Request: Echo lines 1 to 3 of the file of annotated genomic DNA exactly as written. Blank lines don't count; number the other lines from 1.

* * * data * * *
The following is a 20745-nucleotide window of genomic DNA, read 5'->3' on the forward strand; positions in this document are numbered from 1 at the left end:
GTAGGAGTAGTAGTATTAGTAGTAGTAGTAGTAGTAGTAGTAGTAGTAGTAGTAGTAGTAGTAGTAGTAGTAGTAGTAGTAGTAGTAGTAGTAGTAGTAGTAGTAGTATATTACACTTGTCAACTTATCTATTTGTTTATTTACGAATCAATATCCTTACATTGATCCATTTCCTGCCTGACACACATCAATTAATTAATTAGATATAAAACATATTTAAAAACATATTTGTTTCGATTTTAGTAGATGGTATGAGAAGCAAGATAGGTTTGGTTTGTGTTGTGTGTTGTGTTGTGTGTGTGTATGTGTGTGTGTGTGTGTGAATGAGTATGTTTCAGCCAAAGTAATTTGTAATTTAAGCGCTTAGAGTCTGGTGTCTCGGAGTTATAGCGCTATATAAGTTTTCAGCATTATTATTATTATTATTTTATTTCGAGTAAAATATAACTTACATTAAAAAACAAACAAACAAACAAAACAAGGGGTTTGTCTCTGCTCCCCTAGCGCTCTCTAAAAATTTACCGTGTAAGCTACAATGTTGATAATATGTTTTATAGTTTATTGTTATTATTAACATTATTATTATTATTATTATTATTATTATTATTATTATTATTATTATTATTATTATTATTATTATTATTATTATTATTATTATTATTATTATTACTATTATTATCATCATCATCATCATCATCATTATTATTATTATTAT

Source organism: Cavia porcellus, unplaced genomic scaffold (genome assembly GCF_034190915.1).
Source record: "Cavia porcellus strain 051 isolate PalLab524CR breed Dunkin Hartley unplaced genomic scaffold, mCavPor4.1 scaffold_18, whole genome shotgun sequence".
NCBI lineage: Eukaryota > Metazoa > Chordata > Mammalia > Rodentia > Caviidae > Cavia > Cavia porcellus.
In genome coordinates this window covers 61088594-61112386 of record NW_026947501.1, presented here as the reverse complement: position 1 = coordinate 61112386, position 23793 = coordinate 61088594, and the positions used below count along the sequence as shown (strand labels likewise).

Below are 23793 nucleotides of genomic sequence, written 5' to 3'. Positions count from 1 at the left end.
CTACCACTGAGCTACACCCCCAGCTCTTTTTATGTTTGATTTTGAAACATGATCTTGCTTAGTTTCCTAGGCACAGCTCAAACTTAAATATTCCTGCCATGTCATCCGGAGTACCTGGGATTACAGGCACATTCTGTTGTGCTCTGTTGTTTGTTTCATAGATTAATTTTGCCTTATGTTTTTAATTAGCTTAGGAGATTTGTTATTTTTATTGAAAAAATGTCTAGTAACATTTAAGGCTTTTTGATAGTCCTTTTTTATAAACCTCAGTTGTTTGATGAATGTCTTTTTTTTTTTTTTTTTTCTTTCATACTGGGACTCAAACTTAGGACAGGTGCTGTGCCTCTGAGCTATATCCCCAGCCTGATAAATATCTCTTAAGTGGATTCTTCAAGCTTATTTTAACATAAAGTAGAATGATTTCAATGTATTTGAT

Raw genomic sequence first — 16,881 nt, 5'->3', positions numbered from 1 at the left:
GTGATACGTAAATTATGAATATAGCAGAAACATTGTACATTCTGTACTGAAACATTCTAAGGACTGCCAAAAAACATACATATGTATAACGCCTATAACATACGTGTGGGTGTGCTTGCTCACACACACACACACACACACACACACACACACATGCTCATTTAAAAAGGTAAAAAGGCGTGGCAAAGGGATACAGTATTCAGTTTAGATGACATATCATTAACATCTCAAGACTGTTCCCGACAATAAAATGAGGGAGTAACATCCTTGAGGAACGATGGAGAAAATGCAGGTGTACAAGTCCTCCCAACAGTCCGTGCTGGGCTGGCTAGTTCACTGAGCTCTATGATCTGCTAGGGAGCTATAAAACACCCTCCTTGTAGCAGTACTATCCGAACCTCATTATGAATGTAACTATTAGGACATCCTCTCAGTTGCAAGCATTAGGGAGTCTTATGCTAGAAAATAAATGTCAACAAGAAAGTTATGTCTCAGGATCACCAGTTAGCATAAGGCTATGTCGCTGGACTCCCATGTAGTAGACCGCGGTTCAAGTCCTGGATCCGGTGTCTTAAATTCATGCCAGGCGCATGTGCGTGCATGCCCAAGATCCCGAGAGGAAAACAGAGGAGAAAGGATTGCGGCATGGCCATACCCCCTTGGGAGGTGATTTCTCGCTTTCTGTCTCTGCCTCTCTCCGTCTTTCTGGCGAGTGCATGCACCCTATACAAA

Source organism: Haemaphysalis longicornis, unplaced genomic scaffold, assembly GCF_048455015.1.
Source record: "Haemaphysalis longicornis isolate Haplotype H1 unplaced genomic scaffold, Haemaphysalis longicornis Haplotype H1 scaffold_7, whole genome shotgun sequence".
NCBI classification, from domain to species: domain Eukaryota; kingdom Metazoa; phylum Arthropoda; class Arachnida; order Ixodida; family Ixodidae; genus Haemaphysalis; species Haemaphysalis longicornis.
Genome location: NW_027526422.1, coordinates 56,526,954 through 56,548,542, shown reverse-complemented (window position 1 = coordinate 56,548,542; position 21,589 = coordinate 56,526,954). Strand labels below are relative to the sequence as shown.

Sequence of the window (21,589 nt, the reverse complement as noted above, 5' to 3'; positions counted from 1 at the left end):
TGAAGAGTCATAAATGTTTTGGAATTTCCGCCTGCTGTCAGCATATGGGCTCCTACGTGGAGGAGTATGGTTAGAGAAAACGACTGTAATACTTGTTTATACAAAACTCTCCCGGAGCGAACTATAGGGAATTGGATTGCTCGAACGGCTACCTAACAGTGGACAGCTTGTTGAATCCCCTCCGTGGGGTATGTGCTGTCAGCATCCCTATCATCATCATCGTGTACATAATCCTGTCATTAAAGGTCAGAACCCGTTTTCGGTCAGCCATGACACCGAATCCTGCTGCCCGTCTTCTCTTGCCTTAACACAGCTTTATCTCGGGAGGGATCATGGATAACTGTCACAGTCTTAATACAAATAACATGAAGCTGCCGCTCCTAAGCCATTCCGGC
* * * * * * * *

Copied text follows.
The following is a 20745-nucleotide window of genomic DNA, read 5'->3' on the forward strand; positions in this document are numbered from 1 at the left end:
GTAGGAGTAGTAGTATTAGTAGTAGTAGTAGTAGTAGTAGTAGTAGTAGTAGTAGTAGTAGTAGTAGTAGTAGTAGTAGTAGTAGTAGTAGTAGTAGTAGTAGTAGTATATTACACTTGTCAACTTATCTATTTGTTTATTTACGAATCAATATCCTTACATTGATCCATTTCCTGCCTGACACACATCAATTAATTAATTAGATATAAAACATATTTAAAAACATATTTGTTTCGATTTTAGTAGATGGTATGAGAAGCAAGATAGGTTTGGTTTGTGTTGTGTGTTGTGTTGTGTGTGTGTATGTGTGTGTGTGTGTGTGAATGAGTATGTTTCAGCCAAAGTAATTTGTAATTTAAGCGCTTAGAGTCTGGTGTCTCGGAGTTATAGCGCTATATAAGTTTTCAGCATTATTATTATTATTATTTTATTTCGAGTAAAATATAACTTACATTAAAAAACAAACAAACAAACAAAACAAGGGGTTTGTCTCTGCTCCCCTAGCGCTCTCTAAAAATTTACCGTGTAAGCTACAATGTTGATAATATGTTTTATAGTTTATTGTTATTATTAACATTATTATTATTATTATTATTATTATTATTATTATTATTATTATTATTATTATTATTATTATTATTATTATTATTATTATTATTATTATTATTACTATTATTATCATCATCATCATCATCATCATTATTATTATTATTAT

Source organism: Cavia porcellus, unplaced genomic scaffold (genome assembly GCF_034190915.1).